I’ve been writing gay erotica now for about fourteen years, and I have to say the writing process never ceases to amaze me. As a gay man, I loved reading the old gay pulps from the 60’s and 70’s. As gay publishing changed, I took up reading contemporary gay erotica. I wrote my first short story back in 1998. It was a typical contemporary piece about a young man’s first gay sexual experience. After writing that story I couldn’t stop, the characters and plots poured out of me, and until recently, I was content with writing the same way. So why leave a good thing, right? To be honest, I don’t think the choice was all mine. About two years ago, I received my first message that things were about to change. I awoke at three in the morning to something new running through my mind. This was my first taste of the darkness. A taste I was unfamiliar with, but one I would soon learn to crave. I jumped out of bed and ran to my computer. The following three paragraphs are what came out of me, and still to this day remain in their unedited form.
What causes a mind to sour isolation, loneliness, paranoia? Whatever the cause, I fear I’m losing mine. What began as a passion for the male body, the sex, the sensual heat between two men has turned to something else, something dangerous and deadly. I’m losing control; control over emotions, over desires. What starts out as an innocent anonymous meeting ends in fear, anger, and violence.
I need to write – to write everything down chasing the darkness out of my head and onto the paper. I need this to cleanse my body and soul. But the dirt always returns, stronger and more desperate than before.
The room is hollow, empty of life itself. The only movements are a continuous cloud of smoke from the cigarettes and a broken traffic light outside the window. The room shifts and changes with its deep red blinking tones. It flashes in my eyes, over and over. It’s become a part of me, of part of what I am becoming.
What you see is what came out of me in the wee hours of that morning. On several occasions, I have attempted to clean them up, and to find a proper place for them in one of my stories, but more than two years later those three paragraphs remain untouched. There is something about those words, the immediacy of having to write them down that night, the intense rush of the unknown spilling out of me as the rest of the city slept. Something or someone is not willing to let me make any changes.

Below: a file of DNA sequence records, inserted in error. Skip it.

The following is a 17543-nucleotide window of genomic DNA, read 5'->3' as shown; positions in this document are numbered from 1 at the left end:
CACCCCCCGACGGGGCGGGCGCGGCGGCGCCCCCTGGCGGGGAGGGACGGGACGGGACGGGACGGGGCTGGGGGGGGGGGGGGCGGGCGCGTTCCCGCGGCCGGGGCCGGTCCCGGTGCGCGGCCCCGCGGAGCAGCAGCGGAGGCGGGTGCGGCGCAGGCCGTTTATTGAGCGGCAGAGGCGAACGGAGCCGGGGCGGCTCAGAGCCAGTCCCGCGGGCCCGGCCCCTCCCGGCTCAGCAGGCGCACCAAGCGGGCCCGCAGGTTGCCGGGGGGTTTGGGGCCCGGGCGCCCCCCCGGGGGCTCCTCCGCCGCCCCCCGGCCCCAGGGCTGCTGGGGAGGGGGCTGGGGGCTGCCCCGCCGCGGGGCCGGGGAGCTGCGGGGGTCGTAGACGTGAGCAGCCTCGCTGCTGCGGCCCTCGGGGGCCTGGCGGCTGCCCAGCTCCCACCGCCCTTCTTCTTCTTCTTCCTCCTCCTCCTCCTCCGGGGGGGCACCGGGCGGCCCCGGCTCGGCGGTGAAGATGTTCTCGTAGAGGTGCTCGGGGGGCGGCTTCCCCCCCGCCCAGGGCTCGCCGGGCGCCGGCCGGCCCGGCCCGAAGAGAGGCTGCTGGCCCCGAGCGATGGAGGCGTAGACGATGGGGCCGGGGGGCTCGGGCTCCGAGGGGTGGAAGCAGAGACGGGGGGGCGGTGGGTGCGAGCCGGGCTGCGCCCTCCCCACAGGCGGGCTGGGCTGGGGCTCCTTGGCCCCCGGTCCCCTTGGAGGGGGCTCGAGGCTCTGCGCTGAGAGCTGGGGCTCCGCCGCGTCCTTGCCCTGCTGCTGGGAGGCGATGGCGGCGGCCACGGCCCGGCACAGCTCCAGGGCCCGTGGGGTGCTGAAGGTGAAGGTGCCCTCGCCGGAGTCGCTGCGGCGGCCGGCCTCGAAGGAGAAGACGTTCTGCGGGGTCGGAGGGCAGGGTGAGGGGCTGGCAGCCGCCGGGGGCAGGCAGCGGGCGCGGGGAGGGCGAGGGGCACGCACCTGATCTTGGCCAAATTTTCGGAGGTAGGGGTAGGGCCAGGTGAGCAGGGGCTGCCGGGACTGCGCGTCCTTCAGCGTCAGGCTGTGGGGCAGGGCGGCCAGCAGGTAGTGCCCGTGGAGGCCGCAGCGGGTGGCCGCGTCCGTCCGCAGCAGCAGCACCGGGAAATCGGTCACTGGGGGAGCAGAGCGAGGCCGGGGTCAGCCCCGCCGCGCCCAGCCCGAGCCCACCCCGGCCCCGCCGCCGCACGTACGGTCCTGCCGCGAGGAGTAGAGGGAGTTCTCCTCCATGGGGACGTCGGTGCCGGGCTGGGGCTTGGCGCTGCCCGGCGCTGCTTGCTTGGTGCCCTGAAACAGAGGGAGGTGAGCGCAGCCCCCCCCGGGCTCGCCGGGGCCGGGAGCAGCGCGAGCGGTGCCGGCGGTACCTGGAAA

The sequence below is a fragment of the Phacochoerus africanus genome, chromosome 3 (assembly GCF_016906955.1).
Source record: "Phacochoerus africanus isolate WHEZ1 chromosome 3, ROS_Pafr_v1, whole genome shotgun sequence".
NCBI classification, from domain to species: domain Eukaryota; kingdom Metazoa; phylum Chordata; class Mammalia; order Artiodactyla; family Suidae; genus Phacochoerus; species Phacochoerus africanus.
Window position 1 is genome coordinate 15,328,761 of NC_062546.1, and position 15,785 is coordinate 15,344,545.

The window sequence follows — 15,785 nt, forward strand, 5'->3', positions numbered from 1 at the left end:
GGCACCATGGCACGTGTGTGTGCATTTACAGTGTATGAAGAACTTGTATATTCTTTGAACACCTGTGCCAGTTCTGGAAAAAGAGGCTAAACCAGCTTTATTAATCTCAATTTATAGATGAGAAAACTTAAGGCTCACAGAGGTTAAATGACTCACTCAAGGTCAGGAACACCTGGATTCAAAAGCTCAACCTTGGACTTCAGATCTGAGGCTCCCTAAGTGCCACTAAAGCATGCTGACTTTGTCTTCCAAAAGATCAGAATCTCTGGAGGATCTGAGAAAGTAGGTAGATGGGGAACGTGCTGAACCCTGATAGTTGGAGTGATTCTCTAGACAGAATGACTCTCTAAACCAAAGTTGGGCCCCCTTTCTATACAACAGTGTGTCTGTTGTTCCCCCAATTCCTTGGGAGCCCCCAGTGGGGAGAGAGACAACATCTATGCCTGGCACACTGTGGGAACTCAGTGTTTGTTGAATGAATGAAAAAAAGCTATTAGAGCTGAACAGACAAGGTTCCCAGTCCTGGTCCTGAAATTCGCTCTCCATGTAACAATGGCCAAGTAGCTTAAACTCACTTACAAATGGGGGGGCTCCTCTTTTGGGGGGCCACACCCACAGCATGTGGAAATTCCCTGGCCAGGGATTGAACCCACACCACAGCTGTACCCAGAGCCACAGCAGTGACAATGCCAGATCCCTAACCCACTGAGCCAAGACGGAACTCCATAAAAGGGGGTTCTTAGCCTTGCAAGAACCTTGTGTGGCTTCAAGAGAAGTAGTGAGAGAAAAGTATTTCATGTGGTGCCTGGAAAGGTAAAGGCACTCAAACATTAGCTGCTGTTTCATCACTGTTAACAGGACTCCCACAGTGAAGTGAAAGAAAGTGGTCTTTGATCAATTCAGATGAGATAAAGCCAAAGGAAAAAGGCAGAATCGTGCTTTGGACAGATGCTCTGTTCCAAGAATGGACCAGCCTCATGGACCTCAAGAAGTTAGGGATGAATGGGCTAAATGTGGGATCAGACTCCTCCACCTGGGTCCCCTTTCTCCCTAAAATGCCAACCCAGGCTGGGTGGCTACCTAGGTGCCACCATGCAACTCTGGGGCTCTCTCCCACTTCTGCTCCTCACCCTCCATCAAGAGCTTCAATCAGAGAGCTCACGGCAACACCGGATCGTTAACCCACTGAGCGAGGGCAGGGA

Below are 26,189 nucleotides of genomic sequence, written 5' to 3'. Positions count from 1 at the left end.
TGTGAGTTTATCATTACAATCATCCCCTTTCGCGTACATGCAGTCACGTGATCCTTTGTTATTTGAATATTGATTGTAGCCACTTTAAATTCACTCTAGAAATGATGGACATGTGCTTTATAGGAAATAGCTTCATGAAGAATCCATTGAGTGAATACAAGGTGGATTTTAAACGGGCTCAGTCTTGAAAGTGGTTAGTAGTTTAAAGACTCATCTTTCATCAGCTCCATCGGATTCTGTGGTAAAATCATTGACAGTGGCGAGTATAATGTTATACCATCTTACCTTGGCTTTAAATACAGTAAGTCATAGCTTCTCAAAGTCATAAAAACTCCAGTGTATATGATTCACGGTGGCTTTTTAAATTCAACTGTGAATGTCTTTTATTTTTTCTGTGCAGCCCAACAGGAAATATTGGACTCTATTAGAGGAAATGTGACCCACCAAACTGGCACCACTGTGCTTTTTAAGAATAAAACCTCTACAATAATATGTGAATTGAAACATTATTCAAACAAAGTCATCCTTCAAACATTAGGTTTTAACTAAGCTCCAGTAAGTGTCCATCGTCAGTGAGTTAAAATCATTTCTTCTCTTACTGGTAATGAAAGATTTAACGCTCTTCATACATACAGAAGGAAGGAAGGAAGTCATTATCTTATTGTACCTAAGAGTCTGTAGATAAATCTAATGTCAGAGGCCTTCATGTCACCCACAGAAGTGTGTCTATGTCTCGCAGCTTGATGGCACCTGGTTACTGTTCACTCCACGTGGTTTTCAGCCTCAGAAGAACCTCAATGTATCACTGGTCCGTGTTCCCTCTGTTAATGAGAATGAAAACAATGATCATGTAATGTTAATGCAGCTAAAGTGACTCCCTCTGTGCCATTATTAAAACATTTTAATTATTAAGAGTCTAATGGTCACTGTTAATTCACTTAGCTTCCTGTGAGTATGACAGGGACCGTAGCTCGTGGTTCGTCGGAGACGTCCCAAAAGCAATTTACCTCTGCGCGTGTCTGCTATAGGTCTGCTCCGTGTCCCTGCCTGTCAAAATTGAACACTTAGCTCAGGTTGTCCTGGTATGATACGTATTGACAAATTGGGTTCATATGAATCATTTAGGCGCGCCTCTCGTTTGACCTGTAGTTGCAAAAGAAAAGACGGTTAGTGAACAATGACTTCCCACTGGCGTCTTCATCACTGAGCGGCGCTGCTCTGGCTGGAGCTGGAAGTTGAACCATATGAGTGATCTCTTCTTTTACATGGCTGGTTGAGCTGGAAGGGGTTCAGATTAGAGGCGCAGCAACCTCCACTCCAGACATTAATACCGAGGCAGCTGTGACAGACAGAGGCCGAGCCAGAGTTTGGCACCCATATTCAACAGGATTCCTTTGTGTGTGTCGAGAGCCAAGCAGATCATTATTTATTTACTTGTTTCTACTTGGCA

What came out of me wasn’t my voice, or at least a voice I recognized. The words, quite frankly, disturbed me. How could something so dark and obviously tormented come out of me? The darkest thing I had written to that point was a watersports scene in a short story some ten years prior. When I showed these paragraphs to my partner that morning, he appeared puzzled by my reaction to them. I remember him saying, “What you wrote doesn’t surprise me at all. You have lived and breathed horror novels and movies all your life. You worship Halloween as if it were the only day of the year that mattered. This is who you are as a writer. It’s the voice all writers look for. It’s a part of you. Don’t walk away from it, embrace it.” I look back at those paragraphs, especially the last sentence and realize that something inside of me, wanted out.
That was my first introduction to the dark half that was living inside of me. As I became more comfortable with this new persona, I named him Christopher. He quickly became my shadow, never leaving my side. He showers with me, goes to work with me, and has haunted my dreams almost every night since. The stories in the collection “Words to Die By” are his. They are about the darkness that lies in all of us. For the characters in these stories, the moment of embrace is violent, painful, and at times deadly. For me, that moment of embrace was a gift, and one I hope the readers will feel, accept, and perhaps through Christopher’s stories reach deeper into themselves to embrace their own darkness.
Stay Tuned for the Video Trailer Tomorrow…